Tag Archives: tips

Ask Umbra: Can I rest easy eating organic beef?

“the very best choice, environmentally speaking, is to cut way back on your beef… raising cattle is still highly resource intensive”


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Grist

Send your question to Umbra!

Q.I always buy organically raised beef, when I do buy beef. I read that ground beef you get is a mixture of beef from different animals. How do I know the beef I am getting is, in fact, organically grown? Could it be mixed with other feedlot beef? Also, when it comes to processing the animal, how are the organically raised cows treated? Any better or different than if they were just regular cows?

Suzy P.
Denver, CO

A. Dearest Suzy,

When I got your letter, I imagined you reading it aloud in with a suave accent: “I don’t always eat beef. But when I do, I prefer organic.” And well that you do: There are important differences between the lives — if not the deaths — of organically raised cattle and their conventional, feedlot-bound siblings.

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My nephew’s film debut!

Youth Team – How to do Research from
North Van Museum and Archives


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Passion over pragmatics

Sometimes I re-watch this when I can’t quite remember the direction I was going:

Swiggtalk chats with Betsy Agar about following your passions, advice on choosing to do what you love, and the many career options available to teen girls. More at http://www.swiggtalk.com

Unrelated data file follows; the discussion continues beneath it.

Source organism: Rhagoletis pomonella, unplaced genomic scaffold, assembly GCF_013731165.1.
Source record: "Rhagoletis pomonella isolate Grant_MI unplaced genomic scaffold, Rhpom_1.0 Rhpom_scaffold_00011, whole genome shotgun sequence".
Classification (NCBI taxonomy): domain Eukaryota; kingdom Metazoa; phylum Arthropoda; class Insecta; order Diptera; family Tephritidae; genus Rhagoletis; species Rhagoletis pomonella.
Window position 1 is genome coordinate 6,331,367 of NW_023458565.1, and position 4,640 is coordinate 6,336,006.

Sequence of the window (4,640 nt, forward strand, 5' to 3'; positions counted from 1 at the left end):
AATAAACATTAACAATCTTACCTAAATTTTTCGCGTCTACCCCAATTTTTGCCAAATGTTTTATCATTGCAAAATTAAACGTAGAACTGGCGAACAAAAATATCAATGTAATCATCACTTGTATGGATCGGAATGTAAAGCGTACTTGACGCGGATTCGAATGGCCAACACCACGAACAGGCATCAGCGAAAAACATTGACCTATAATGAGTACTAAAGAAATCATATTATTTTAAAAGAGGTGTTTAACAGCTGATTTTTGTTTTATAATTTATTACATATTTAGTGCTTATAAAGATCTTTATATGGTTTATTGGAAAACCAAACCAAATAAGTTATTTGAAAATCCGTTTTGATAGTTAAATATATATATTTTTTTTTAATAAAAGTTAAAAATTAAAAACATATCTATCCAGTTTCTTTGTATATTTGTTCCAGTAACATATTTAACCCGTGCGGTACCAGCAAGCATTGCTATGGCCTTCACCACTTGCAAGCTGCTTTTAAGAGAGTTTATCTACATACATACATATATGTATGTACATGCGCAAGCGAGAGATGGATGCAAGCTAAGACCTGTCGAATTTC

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Produce, publish, and promote: Tell your story

Atavist facilitates the process from beginning to end, in any digital format:

Likened to Etsy by the NY Times, Atavist is a platform for media craftsmen. It’s a platform that integrates all media formats and adapts to emerging devices, and not just for “serious” writers, this app may very well do for writing what the printing press did for reading and the Internet did for knowing.

I can here the click-click-clicking of your thoughts already!

Check out four other “revolutionary apps for digital storytellers” vetted by the Tyee.


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18. Bus part-ay!

(Not to be confused with a “Party Bus”!)

Have a kid’s birthday coming up?

Already worrying about how to entertain them for the hours that feel like days?

Take public transit!

My daughter wanted to go skating at an outdoor rink for her sleepover birthday festivities, but the conundrum is always how to get the kids there. Even if we did own two cars, we wouldn’t have enough seats.

No problem. We walked to the end of our street and filed onto the 232.

Kneeling on the bus

Some of the kids had never been on a bus!

To kids, the bus is liberating and daring. No seatbelts. Sometimes you have to stand. You can sit by yourself or curl up next to mom.

They chatted and giggled and sat on their knees to look out. They wondered when the bus would come, how to pay the fare, and how to get off. They wanted to pull the string for our stop and they figured out how to open the back door.

Our bus trip became part of the festivities.

Taking the bus in Vancouver is convenient because it is well-connected, and it is getting easier all of the time. This year, Translink is moving toward a refillable fare card. The “Compass Card” will be a much more convenient means of paying for and validating fares, and the system automatically determines the fare rate based on where you “tap in” and “tap out.” No more guessing which fare applies and what time of day and for how many zones!

In the meanwhile, I keep passes on hand so we can hop on the bus anytime to explore our city! (Without having to hunt for change!)